17 million sick days are taken in the UK every year due to alcohol and around 200,000 people turn up to work every day with a hangover[1]. Globally, alcohol is the world’s number one risk factor for ill-health and premature death amongst the 25-59 year old age group, the core of the working age population.

Whilst we can talk generally about cutting back on smoking, obesity and exercise is it still a bit taboo to tackle the thorny issue of alcohol with your workforce without sounding like you’re casting judgement?

Most people are now aware of don’t drink and drive message, the statistics show that deaths and serious accidents from drinking and driving have fallen by three-quarters over the last 35 years. But there’s still some work to help people understand if they’re over the limit the next day. Naturally, if you’re employing drivers, pilots or operatives this is vital and probably something that is already addressed, but did you know it takes an hour for each unit of alcohol to work its way through your system? If your employees are starting early morning shifts then cascading that message is vital.

Why we talk about having a little less

We know that 3.5 million men are drinking over the low risk guidelines of 6 pints a week* and this matters because they are increasing their risk of an alcohol related illness. It is why we developed the Have A Little Less, Feel A Lot Better campaign aimed at men between 45-64 years old this year.

Focus groups revealed men in this age group don’t like being told to reduce their drinking down the pub, so we recently encouraged a group of middle aged men to try cutting back on their at home drinking for six weeks. We asked some of them to get a liver assessment and in two cases there was liver inflammation; both ‘testers’ said they weren’t big drinkers.

One of the testers is a long distance lorry driver and had no idea that his drinking had contributed to his weight gain, he lost nearly a stone following our programme. Another was shocked to discover his liver reading was too high and the inflammation showed the beginnings of liver disease. His reading was 79, normal is 40.  After cutting back for six weeks it has greatly reduced it’s now down to 64.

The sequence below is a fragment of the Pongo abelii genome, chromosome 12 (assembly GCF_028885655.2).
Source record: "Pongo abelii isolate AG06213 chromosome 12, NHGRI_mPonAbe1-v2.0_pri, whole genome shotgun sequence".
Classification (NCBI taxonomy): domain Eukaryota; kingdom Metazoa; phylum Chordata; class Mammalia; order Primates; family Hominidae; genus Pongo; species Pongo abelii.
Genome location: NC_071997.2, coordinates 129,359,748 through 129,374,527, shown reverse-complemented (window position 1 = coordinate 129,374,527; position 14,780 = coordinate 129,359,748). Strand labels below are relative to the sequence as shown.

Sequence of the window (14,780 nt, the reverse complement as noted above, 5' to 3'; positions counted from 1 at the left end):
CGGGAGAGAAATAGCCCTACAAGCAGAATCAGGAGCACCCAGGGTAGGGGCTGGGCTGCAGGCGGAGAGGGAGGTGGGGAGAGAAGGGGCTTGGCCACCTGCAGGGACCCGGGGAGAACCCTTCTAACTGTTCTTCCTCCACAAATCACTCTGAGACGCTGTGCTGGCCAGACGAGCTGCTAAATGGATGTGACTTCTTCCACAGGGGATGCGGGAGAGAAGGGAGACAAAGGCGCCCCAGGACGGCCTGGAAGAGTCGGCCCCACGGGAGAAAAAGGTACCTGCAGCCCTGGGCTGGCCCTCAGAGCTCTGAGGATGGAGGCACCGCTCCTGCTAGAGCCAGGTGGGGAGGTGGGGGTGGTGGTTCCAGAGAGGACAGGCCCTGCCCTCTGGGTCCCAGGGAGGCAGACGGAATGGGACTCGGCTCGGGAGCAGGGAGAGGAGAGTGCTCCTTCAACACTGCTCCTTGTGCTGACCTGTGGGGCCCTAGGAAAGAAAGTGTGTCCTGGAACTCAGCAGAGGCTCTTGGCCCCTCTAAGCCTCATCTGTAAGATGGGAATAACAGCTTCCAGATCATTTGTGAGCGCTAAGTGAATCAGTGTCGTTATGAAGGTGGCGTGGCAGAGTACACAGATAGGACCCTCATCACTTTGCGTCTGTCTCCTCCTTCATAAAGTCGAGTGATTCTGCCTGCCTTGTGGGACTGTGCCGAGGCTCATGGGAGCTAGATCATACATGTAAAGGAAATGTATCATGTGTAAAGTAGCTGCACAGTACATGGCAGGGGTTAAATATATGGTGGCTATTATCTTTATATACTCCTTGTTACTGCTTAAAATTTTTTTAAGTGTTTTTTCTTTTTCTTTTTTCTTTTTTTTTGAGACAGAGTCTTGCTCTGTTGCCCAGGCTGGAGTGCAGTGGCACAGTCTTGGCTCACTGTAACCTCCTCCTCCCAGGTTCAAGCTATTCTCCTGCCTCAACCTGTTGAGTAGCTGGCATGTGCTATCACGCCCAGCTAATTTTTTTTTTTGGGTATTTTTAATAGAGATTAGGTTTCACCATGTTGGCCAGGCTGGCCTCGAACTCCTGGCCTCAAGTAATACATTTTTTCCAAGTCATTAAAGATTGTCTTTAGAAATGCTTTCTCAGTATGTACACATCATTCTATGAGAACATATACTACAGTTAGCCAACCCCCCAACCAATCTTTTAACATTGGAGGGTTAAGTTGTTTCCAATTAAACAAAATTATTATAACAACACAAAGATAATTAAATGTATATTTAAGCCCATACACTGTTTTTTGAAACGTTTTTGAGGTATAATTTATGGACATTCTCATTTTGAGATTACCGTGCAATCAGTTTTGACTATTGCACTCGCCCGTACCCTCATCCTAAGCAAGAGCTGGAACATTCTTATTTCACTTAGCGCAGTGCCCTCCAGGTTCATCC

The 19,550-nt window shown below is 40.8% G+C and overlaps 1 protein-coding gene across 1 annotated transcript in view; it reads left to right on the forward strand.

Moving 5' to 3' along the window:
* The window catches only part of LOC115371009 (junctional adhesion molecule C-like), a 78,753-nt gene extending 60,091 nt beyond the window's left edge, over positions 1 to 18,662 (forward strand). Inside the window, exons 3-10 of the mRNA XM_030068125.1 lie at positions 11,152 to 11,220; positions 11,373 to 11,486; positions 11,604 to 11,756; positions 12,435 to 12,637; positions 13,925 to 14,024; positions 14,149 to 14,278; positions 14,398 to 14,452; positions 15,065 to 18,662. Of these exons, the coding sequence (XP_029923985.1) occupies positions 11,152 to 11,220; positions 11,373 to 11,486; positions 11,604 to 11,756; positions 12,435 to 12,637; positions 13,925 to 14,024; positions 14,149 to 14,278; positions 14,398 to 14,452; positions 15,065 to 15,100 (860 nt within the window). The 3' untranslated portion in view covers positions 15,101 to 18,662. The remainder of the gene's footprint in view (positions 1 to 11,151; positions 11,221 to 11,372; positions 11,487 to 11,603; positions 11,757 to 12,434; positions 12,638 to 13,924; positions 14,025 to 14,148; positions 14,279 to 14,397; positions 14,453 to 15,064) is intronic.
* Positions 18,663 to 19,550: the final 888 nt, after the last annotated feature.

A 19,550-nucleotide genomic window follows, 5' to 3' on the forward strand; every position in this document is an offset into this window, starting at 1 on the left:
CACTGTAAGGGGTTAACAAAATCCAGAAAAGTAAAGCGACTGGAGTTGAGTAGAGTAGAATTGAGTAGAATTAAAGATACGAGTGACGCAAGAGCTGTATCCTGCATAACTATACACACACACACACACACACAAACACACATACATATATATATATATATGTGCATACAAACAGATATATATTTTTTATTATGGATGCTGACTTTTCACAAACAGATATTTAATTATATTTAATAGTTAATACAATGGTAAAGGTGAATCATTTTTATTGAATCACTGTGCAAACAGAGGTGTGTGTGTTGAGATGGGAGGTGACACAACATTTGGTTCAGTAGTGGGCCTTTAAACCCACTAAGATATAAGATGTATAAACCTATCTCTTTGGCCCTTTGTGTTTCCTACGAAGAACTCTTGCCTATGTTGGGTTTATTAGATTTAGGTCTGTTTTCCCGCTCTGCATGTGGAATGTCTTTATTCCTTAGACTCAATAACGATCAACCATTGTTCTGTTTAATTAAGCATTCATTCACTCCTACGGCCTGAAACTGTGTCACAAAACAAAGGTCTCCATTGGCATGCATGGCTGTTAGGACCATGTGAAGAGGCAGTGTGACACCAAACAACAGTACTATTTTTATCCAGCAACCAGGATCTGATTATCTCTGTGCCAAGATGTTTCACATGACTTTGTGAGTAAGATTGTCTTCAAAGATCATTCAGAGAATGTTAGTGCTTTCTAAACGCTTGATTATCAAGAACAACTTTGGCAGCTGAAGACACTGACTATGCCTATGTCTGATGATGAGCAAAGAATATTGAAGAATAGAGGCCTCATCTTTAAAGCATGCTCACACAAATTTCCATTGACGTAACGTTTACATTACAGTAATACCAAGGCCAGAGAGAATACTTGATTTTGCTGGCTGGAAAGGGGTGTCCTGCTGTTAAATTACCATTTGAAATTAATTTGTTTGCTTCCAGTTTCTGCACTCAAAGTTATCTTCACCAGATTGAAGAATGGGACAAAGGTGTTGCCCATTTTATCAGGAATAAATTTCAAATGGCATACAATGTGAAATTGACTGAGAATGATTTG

Both of these guys are in their fifties and they could be working for at least another fifteen years. Neither had realised that the way in which they had been consuming alcohol had such a detrimental effect on their health.

Being open about alcohol with your workforce

Isn’t it time to stop being coy with the way employers talk to their workforce about the booze? Let’s face it we’re all living for longer and working for longer; persuading your staff to moderate their drinking habits is a win for all.

But how far are you prepared to go as an employer in ensuring that a moderate drink message filters through your workforce? Alcohol has now been linked to seven types of cancer, and in a recent survey of middle aged men for Drinkaware only a few could identify how many calories were in a pint of beer. Some of them realised they needed to cut back, drink less and exercise more but few were actually doing it.

After works drinks are a bonding experience but can they discriminate against those who don’t like alcohol or those who need to rush home to take up caregiving duties? If you hold parties do you push non-alcoholic alternatives as prominently as the alcoholic ones?

If it’s hard to determine who might like to tackle their drinking then are you promoting messages about the effect of alcohol as prominently as anti-smoking and obesity? A good place to start could be our self-assessment tool on the Drinkaware website. It’s discreet and non-judgemental, and a positive starting point to engage your workforce.

If you would like information about how Drinkaware for employers can help your workforce email DAW@drinkaware.co.uk

References

[1] Nice.org.uk

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